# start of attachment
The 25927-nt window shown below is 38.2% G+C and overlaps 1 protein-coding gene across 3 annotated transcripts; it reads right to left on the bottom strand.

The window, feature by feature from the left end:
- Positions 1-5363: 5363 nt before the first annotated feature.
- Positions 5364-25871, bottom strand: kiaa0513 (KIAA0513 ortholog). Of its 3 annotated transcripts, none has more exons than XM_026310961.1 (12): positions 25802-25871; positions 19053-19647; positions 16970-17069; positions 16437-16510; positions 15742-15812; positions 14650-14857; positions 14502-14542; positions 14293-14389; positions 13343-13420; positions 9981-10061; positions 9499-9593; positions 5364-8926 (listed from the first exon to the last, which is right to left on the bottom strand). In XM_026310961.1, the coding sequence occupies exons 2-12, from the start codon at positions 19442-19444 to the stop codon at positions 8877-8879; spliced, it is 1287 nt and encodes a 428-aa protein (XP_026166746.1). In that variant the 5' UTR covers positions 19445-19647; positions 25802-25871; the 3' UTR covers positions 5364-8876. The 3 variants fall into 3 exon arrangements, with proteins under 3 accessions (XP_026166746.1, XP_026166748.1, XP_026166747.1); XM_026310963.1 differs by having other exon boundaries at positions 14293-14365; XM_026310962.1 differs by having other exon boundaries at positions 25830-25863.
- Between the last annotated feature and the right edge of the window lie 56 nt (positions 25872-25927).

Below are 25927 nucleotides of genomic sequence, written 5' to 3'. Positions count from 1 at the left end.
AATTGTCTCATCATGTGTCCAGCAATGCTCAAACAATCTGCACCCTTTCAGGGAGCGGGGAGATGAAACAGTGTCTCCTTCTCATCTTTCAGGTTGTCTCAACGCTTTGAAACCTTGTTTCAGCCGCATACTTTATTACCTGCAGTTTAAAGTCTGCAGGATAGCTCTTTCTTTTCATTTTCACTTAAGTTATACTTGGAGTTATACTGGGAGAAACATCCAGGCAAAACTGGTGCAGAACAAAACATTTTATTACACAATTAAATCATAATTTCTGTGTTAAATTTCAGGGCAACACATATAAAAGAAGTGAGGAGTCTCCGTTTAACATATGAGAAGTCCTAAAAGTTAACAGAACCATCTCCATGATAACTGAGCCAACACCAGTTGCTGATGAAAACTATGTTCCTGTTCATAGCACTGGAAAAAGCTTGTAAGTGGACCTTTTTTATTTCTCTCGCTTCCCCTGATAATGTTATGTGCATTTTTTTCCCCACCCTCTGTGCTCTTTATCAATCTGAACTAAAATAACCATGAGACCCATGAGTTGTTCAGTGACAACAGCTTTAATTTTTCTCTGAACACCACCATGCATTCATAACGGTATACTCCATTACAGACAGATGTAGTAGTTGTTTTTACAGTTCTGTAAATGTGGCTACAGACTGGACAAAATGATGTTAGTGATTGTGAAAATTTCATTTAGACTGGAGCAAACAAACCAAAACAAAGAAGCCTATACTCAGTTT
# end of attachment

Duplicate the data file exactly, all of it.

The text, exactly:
The 25927-nt window shown below is 38.2% G+C and overlaps 1 protein-coding gene across 3 annotated transcripts; it reads right to left on the bottom strand.

The window, feature by feature from the left end:
- Positions 1-5363: 5363 nt before the first annotated feature.
- Positions 5364-25871, bottom strand: kiaa0513 (KIAA0513 ortholog). Of its 3 annotated transcripts, none has more exons than XM_026310961.1 (12): positions 25802-25871; positions 19053-19647; positions 16970-17069; positions 16437-16510; positions 15742-15812; positions 14650-14857; positions 14502-14542; positions 14293-14389; positions 13343-13420; positions 9981-10061; positions 9499-9593; positions 5364-8926 (listed from the first exon to the last, which is right to left on the bottom strand). In XM_026310961.1, the coding sequence occupies exons 2-12, from the start codon at positions 19442-19444 to the stop codon at positions 8877-8879; spliced, it is 1287 nt and encodes a 428-aa protein (XP_026166746.1). In that variant the 5' UTR covers positions 19445-19647; positions 25802-25871; the 3' UTR covers positions 5364-8876. The 3 variants fall into 3 exon arrangements, with proteins under 3 accessions (XP_026166746.1, XP_026166748.1, XP_026166747.1); XM_026310963.1 differs by having other exon boundaries at positions 14293-14365; XM_026310962.1 differs by having other exon boundaries at positions 25830-25863.
- Between the last annotated feature and the right edge of the window lie 56 nt (positions 25872-25927).

Below are 25927 nucleotides of genomic sequence, written 5' to 3'. Positions count from 1 at the left end.
AATTGTCTCATCATGTGTCCAGCAATGCTCAAACAATCTGCACCCTTTCAGGGAGCGGGGAGATGAAACAGTGTCTCCTTCTCATCTTTCAGGTTGTCTCAACGCTTTGAAACCTTGTTTCAGCCGCATACTTTATTACCTGCAGTTTAAAGTCTGCAGGATAGCTCTTTCTTTTCATTTTCACTTAAGTTATACTTGGAGTTATACTGGGAGAAACATCCAGGCAAAACTGGTGCAGAACAAAACATTTTATTACACAATTAAATCATAATTTCTGTGTTAAATTTCAGGGCAACACATATAAAAGAAGTGAGGAGTCTCCGTTTAACATATGAGAAGTCCTAAAAGTTAACAGAACCATCTCCATGATAACTGAGCCAACACCAGTTGCTGATGAAAACTATGTTCCTGTTCATAGCACTGGAAAAAGCTTGTAAGTGGACCTTTTTTATTTCTCTCGCTTCCCCTGATAATGTTATGTGCATTTTTTTCCCCACCCTCTGTGCTCTTTATCAATCTGAACTAAAATAACCATGAGACCCATGAGTTGTTCAGTGACAACAGCTTTAATTTTTCTCTGAACACCACCATGCATTCATAACGGTATACTCCATTACAGACAGATGTAGTAGTTGTTTTTACAGTTCTGTAAATGTGGCTACAGACTGGACAAAATGATGTTAGTGATTGTGAAAATTTCATTTAGACTGGAGCAAACAAACCAAAACAAAGAAGCCTATACTCAGTTT